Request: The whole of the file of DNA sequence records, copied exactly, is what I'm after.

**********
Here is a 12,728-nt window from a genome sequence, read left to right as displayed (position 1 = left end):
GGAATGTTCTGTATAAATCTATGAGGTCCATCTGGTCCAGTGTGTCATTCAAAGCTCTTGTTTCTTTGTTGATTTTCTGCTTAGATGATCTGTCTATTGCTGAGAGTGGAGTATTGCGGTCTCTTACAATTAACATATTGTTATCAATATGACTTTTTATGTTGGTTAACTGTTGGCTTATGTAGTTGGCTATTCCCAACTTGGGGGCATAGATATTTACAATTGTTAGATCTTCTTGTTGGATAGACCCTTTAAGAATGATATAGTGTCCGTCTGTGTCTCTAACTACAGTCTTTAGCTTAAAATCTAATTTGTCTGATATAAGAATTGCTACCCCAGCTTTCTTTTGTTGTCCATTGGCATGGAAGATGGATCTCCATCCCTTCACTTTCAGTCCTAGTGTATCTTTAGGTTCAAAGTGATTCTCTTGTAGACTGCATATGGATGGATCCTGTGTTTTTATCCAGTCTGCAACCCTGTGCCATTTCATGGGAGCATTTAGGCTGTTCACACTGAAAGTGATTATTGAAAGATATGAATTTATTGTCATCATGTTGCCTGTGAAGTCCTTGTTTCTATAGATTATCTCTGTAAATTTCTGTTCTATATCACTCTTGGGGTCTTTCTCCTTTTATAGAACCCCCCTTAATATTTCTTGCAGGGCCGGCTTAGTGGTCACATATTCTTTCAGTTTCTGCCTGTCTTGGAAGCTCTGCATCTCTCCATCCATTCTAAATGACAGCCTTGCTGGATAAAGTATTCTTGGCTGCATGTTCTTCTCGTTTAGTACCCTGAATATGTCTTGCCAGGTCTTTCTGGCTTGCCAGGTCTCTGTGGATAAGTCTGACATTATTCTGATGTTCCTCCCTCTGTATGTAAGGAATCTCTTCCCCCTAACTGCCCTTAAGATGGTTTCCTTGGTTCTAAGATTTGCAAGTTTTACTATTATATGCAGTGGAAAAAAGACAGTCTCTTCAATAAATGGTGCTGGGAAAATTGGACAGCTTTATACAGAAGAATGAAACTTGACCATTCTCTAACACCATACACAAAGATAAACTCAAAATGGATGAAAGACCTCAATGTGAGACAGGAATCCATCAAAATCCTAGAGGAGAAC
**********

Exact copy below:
Here is a 12,728-nt window from a genome sequence, read left to right as displayed (position 1 = left end):
GGAATGTTCTGTATAAATCTATGAGGTCCATCTGGTCCAGTGTGTCATTCAAAGCTCTTGTTTCTTTGTTGATTTTCTGCTTAGATGATCTGTCTATTGCTGAGAGTGGAGTATTGCGGTCTCTTACAATTAACATATTGTTATCAATATGACTTTTTATGTTGGTTAACTGTTGGCTTATGTAGTTGGCTATTCCCAACTTGGGGGCATAGATATTTACAATTGTTAGATCTTCTTGTTGGATAGACCCTTTAAGAATGATATAGTGTCCGTCTGTGTCTCTAACTACAGTCTTTAGCTTAAAATCTAATTTGTCTGATATAAGAATTGCTACCCCAGCTTTCTTTTGTTGTCCATTGGCATGGAAGATGGATCTCCATCCCTTCACTTTCAGTCCTAGTGTATCTTTAGGTTCAAAGTGATTCTCTTGTAGACTGCATATGGATGGATCCTGTGTTTTTATCCAGTCTGCAACCCTGTGCCATTTCATGGGAGCATTTAGGCTGTTCACACTGAAAGTGATTATTGAAAGATATGAATTTATTGTCATCATGTTGCCTGTGAAGTCCTTGTTTCTATAGATTATCTCTGTAAATTTCTGTTCTATATCACTCTTGGGGTCTTTCTCCTTTTATAGAACCCCCCTTAATATTTCTTGCAGGGCCGGCTTAGTGGTCACATATTCTTTCAGTTTCTGCCTGTCTTGGAAGCTCTGCATCTCTCCATCCATTCTAAATGACAGCCTTGCTGGATAAAGTATTCTTGGCTGCATGTTCTTCTCGTTTAGTACCCTGAATATGTCTTGCCAGGTCTTTCTGGCTTGCCAGGTCTCTGTGGATAAGTCTGACATTATTCTGATGTTCCTCCCTCTGTATGTAAGGAATCTCTTCCCCCTAACTGCCCTTAAGATGGTTTCCTTGGTTCTAAGATTTGCAAGTTTTACTATTATATGCAGTGGAAAAAAGACAGTCTCTTCAATAAATGGTGCTGGGAAAATTGGACAGCTTTATACAGAAGAATGAAACTTGACCATTCTCTAACACCATACACAAAGATAAACTCAAAATGGATGAAAGACCTCAATGTGAGACAGGAATCCATCAAAATCCTAGAGGAGAAC